Two years ago, China issued a human-rights action plan for 2009 and 2010. Last week, it announced that all targets have been met.
The Chinese definition of human rights is heavily skewed toward economic, social and cultural issues rather than political ones. For example, in discussing the 2008 Sichuan earthquake, the official assessment of the action plan said the government had "helped 1.77 million people find jobs," ensuring that each family had at least one member who was employed.
But there's nothing in the action plan on such things as the right of citizens to decide who should govern them - that is, the right to change the government. In fact, this right is considered a crime in China, where the Communist Party monopolizes political power. Any attempt to change this situation constitutes "inciting subversion of state power," the offence for which Liu Xiaobo, the 2010 Nobel peace laureate, is serving an 11-year prison term.
China has been under heavy criticism over its human-rights record in recent years, with the government cracking down on dissidents and petitioners, increasingly "disappearing" the former and incarcerating the latter.
The human-rights action plan is largely seen as a public-relations effort. One indication is the "joint meeting mechanism" for the plan, which was led by the State Council's Information Office and the Foreign Ministry, suggesting that foreigners are the target audience.
Significantly, Beijing also said it was taking steps to prepare for the ratification of the International Covenant on Civil and Political Rights, a major human-rights treaty that China signed in 1998 but hasn't ratified. The U.S. and the European Union have called for China to ratify this treaty, which guarantees political rights that currently don't exist or aren't honoured in China.
The assessment report said China was amending laws to prepare for the ratification. It cited amendments to the Law on Lawyers in 2007 and to the State Compensation Law last year. The amended lawyers law provides protections for lawyers meeting criminal suspects and defendants. But it conflicts with other legislation, and it's unclear whether lawyers have benefited. The compensation law was amended to grant citizens greater power to obtain compensation when their rights are violated by the state. While the old law excluded cases of negligence from state compensation, the amended law allows compensation in negligence cases.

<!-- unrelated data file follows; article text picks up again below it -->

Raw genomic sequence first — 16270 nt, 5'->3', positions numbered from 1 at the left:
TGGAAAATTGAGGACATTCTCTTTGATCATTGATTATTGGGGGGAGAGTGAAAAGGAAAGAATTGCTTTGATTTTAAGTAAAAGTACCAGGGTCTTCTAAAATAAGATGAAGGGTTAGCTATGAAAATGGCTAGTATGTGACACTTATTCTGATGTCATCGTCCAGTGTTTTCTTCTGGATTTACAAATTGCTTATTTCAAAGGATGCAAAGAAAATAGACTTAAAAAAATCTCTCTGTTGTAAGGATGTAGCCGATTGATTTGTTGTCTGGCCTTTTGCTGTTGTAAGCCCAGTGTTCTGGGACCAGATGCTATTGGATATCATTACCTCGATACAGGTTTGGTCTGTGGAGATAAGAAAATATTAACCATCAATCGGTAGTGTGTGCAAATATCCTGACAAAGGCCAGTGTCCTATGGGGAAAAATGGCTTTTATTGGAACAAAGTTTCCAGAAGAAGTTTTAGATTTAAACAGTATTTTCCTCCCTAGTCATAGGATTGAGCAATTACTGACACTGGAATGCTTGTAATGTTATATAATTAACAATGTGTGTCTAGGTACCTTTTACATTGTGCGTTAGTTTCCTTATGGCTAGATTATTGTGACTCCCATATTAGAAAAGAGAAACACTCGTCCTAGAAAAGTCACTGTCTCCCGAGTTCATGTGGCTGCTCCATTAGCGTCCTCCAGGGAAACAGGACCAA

Ratification would be a major step forward for human rights in China. The covenant, for example, disallows arbitrary arrest or detention and protects freedom of expression. It also says no one shall be arbitrarily deprived of the right to enter his own country, a right that China currently doesn't recognize for political dissidents who've fled overseas or been expelled.
But, of course, Beijing could enter reservations to the covenant's provisions so they wouldn't be binding on China. If it did, then ratification would be regarded by the rest of the world as little more than a farce.
While the announcement suggests that China is serious about eventually ratifying the treaty, it's unlikely to happen soon. (It took the U.S. 15 years to ratify and, when it did, the Senate decided on sweeping reservations.) But Beijing is under a microscope where human rights are concerned, and reservations that make ratification meaningless would be counterproductive since it wouldn't improve China's image. But if China wants the world to believe it's serious about upholding international human-rights standards, it will have to accept this challenge.
Frank Ching is a Hong Kong-based journalist.